Dr. Buis,
Thanks for offering additional, detailed advice. I also greatly appreciate
the command structure for using the z-scores (first advice). The percentile
suggestion also seems definitely worth exploring (second advice), and thanks
for clarifying the raw versus standardized variables distinction, in
checking for correlation. You have offered more than I anticipated. Again,
much thanks.
Joon.
-----Original Message-----
From: [email protected]
[mailto:[email protected]] On Behalf Of Maarten buis
Sent: Friday, November 17, 2006 1:04 AM
To: [email protected]
Subject: Re: st: composite index
--- "Joon G. Park" <[email protected]> wrote:
> I have the following three variables:
>
> Variable "A" (Scale: millions; range: from hundreds of thousands to
> millions; Unit: dollar)
>
> Variable "B" (Scale: hundreds; Range: from single digits to three
> double digits; Unit: "size")
>
> Variable "C" (Scale: hundreds; Range: from less than ten to tens of
> thousands; Unit: personnel)
>
> I would like to have equal weights attached for each variable that
> will comprise the composite index
A common solution is to make new variables that have the same unit,
i.e. standardize your variables. Normality is not an issue here, since
standardizing a variable says nothing about normality, it only makes
sure that the mean is zero and the standard deviation is one. Notice
that the mean of several standardised variables is itself not
standardised. So, it would be good to standardize that new variable
again. You could do that as follows:
sum A
gen za = (A-r(mean))/r(sd)
sum B
gen zb = (B-r(mean))/r(sd)
sum C
gen zc = (C-r(mean))/r(sd)
gen composite = za + zb + zc
sum composite
replace composite = (composite-r(mean))/r(sd)
An alternative to standardisation is to use percentile scores. This too
will ensure that the variables have the same unit. Notice that the
interpretation of standardised variables is usually also in terms of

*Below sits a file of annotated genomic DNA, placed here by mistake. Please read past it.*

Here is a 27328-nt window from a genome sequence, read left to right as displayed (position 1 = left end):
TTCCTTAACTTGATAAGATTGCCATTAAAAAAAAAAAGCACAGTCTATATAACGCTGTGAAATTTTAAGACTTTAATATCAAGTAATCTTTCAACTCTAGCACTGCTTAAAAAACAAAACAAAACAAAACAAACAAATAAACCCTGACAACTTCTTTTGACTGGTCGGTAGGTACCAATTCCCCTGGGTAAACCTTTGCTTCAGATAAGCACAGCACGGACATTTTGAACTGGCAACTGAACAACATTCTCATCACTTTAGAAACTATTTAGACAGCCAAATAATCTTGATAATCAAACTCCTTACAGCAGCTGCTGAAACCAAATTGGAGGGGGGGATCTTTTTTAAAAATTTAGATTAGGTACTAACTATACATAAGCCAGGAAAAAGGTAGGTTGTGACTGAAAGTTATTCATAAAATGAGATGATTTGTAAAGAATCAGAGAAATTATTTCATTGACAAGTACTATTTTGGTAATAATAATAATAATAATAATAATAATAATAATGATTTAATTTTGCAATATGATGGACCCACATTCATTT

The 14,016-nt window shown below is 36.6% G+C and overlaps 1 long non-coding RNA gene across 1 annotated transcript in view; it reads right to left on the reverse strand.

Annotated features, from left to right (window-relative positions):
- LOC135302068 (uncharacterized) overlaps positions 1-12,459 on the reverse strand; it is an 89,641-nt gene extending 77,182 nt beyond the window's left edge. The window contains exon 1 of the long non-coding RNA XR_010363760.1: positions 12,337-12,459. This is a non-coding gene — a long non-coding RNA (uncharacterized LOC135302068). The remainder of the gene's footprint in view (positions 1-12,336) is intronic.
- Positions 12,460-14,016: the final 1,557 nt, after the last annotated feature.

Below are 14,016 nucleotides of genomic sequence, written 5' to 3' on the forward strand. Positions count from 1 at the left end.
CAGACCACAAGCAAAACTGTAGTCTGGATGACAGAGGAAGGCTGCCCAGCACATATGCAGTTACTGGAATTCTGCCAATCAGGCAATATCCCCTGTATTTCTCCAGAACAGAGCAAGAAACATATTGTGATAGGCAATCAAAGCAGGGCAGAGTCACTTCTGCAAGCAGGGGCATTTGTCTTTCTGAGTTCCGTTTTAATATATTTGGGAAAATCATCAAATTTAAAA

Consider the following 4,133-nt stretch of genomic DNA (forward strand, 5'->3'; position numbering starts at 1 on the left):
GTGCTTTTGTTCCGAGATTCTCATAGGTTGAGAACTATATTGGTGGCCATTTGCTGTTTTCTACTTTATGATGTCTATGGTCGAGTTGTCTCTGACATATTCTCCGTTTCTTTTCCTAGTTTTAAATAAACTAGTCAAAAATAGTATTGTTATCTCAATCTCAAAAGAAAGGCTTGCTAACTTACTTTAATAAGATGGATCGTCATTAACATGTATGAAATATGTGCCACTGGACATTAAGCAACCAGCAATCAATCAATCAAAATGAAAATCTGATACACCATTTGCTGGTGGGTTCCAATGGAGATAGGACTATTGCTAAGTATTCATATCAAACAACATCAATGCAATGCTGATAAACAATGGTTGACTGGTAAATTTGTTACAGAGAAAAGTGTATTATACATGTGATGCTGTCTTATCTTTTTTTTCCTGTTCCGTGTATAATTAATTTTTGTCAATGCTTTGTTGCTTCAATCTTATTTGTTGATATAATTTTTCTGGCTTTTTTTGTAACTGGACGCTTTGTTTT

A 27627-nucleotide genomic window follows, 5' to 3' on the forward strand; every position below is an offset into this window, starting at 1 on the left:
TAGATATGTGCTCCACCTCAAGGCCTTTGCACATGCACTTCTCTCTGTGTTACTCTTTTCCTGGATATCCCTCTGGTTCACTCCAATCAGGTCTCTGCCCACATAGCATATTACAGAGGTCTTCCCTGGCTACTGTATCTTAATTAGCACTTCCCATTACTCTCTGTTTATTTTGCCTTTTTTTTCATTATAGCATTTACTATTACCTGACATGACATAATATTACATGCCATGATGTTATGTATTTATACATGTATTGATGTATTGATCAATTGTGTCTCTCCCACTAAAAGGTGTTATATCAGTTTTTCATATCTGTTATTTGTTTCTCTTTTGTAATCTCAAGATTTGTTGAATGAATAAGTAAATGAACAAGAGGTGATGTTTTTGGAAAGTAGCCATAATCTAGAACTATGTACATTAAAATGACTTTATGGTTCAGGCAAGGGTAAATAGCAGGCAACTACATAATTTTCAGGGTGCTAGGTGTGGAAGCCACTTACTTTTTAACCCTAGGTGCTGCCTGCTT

percentiles, but with the added assumption that the normal distribution
is reasonably approximated: for instance a z-score close to -2 is
interpreted as small because it would be near the bottom 2.5% if the
distribution were normal. Percentile scores won't need this assumption,
but it will change the form of the distribution.
> An additional note: I am not sure if a factor analysis approach would
> also work, since a cursory exam of the data does not suggest a high
> level of positive correlation between variable C and the other two
> variables
The correlation of the raw variables does not need to be positive, as
long as you make sure that a large positive number means the same thing
in all your standardised variables, by reversing the sign for variables
that were coded in the reverse order. The thus standardised variables
should be strongly postively correlated. You want to add them up into
one composite variable because they measure the same thing, if they
meausure the same thing than they must be strongly correlated, if they
don't, then they don't meausure the same thing and you don't want to
add them to your composite index.
HTH,
Maarten
-----------------------------------------
Maarten L. Buis
Department of Social Research Methodology
Vrije Universiteit Amsterdam
Boelelaan 1081
1081 HV Amsterdam
The Netherlands
visiting address:
Buitenveldertselaan 3 (Metropolitan), room Z434
+31 20 5986715
http://home.fsw.vu.nl/m.buis/
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